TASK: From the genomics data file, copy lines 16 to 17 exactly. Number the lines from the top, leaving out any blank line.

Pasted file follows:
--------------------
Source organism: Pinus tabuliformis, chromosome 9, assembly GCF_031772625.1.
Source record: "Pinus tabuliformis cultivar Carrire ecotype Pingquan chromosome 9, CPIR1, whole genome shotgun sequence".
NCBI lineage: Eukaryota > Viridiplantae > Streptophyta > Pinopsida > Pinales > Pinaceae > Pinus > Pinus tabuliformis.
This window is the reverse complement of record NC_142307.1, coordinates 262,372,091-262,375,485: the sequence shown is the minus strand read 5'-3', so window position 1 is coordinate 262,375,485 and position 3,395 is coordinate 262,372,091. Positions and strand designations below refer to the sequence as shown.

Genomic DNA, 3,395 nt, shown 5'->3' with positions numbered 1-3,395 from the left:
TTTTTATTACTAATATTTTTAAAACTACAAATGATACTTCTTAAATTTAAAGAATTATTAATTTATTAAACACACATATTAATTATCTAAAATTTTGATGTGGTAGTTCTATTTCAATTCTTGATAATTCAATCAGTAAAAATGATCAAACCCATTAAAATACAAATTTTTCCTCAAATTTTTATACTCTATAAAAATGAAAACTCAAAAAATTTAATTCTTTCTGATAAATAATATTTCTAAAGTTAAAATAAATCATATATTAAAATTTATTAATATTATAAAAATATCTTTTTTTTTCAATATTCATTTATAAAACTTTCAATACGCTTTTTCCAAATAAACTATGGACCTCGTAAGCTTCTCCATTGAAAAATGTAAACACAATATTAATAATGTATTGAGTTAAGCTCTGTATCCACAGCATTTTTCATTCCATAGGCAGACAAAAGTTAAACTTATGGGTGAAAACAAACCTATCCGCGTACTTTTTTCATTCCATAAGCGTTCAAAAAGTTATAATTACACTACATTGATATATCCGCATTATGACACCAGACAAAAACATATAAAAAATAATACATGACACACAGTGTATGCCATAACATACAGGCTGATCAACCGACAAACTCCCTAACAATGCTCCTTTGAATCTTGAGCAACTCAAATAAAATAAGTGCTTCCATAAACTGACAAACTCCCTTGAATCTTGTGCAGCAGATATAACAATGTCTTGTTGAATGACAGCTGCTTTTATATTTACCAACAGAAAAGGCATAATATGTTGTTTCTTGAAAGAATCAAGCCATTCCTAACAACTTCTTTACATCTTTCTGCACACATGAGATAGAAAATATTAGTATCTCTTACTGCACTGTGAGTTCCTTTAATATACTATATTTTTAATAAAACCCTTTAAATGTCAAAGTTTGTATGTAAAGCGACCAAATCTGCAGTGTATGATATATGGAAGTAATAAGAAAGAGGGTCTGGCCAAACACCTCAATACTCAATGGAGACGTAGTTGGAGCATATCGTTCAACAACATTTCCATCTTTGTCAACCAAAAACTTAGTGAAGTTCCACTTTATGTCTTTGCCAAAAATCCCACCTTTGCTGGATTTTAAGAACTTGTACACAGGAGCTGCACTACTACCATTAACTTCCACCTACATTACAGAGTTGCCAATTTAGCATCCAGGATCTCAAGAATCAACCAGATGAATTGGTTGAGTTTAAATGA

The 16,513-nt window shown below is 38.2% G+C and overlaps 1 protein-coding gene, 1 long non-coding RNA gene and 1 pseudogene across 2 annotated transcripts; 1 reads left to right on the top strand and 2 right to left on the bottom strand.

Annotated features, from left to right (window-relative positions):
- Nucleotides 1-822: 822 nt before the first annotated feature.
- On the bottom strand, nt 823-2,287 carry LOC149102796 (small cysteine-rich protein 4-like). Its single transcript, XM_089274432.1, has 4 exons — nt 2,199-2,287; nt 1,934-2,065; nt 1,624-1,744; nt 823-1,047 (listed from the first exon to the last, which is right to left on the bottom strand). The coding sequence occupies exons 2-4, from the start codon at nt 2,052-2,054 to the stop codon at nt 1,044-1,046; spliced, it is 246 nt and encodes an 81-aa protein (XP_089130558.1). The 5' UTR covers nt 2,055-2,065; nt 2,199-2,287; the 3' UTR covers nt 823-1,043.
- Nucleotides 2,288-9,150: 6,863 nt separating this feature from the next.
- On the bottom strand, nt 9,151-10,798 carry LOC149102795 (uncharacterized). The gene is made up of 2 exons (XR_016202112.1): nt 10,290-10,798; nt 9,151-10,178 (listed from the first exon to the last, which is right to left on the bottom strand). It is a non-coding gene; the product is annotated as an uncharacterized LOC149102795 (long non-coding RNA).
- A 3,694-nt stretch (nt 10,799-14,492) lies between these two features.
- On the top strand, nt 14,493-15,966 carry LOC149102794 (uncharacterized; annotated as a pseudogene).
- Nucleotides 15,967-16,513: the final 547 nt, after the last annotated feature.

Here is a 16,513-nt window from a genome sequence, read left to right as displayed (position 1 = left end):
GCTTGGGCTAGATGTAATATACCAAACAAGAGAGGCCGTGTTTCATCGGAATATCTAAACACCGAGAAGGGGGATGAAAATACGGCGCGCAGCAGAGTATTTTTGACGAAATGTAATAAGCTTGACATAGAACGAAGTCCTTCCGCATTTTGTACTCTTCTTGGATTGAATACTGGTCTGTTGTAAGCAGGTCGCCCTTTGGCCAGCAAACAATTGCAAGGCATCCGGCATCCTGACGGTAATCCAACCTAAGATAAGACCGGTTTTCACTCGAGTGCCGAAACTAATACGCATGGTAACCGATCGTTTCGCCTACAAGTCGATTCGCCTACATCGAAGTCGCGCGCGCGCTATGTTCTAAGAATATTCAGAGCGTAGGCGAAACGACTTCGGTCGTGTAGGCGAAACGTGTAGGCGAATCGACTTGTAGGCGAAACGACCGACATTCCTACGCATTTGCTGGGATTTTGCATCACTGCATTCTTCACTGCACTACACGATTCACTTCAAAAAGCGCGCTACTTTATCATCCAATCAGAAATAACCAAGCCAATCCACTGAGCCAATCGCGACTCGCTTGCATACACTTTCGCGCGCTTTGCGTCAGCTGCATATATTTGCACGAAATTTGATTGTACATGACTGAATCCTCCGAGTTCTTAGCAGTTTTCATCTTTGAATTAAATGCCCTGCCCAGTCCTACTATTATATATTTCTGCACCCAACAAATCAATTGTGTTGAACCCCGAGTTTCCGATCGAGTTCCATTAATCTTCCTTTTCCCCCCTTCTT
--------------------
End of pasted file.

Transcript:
Here is a 16,513-nt window from a genome sequence, read left to right as displayed (position 1 = left end):
GCTTGGGCTAGATGTAATATACCAAACAAGAGAGGCCGTGTTTCATCGGAATATCTAAACACCGAGAAGGGGGATGAAAATACGGCGCGCAGCAGAGTATTTTTGACGAAATGTAATAAGCTTGACATAGAACGAAGTCCTTCCGCATTTTGTACTCTTCTTGGATTGAATACTGGTCTGTTGTAAGCAGGTCGCCCTTTGGCCAGCAAACAATTGCAAGGCATCCGGCATCCTGACGGTAATCCAACCTAAGATAAGACCGGTTTTCACTCGAGTGCCGAAACTAATACGCATGGTAACCGATCGTTTCGCCTACAAGTCGATTCGCCTACATCGAAGTCGCGCGCGCGCTATGTTCTAAGAATATTCAGAGCGTAGGCGAAACGACTTCGGTCGTGTAGGCGAAACGTGTAGGCGAATCGACTTGTAGGCGAAACGACCGACATTCCTACGCATTTGCTGGGATTTTGCATCACTGCATTCTTCACTGCACTACACGATTCACTTCAAAAAGCGCGCTACTTTATCATCCAATCAGAAATAACCAAGCCAATCCACTGAGCCAATCGCGACTCGCTTGCATACACTTTCGCGCGCTTTGCGTCAGCTGCATATATTTGCACGAAATTTGATTGTACATGACTGAATCCTCCGAGTTCTTAGCAGTTTTCATCTTTGAATTAAATGCCCTGCCCAGTCCTACTATTATATATTTCTGCACCCAACAAATCAATTGTGTTGAACCCCGAGTTTCCGATCGAGTTCCATTAATCTTCCTTTTCCCCCCTTCTT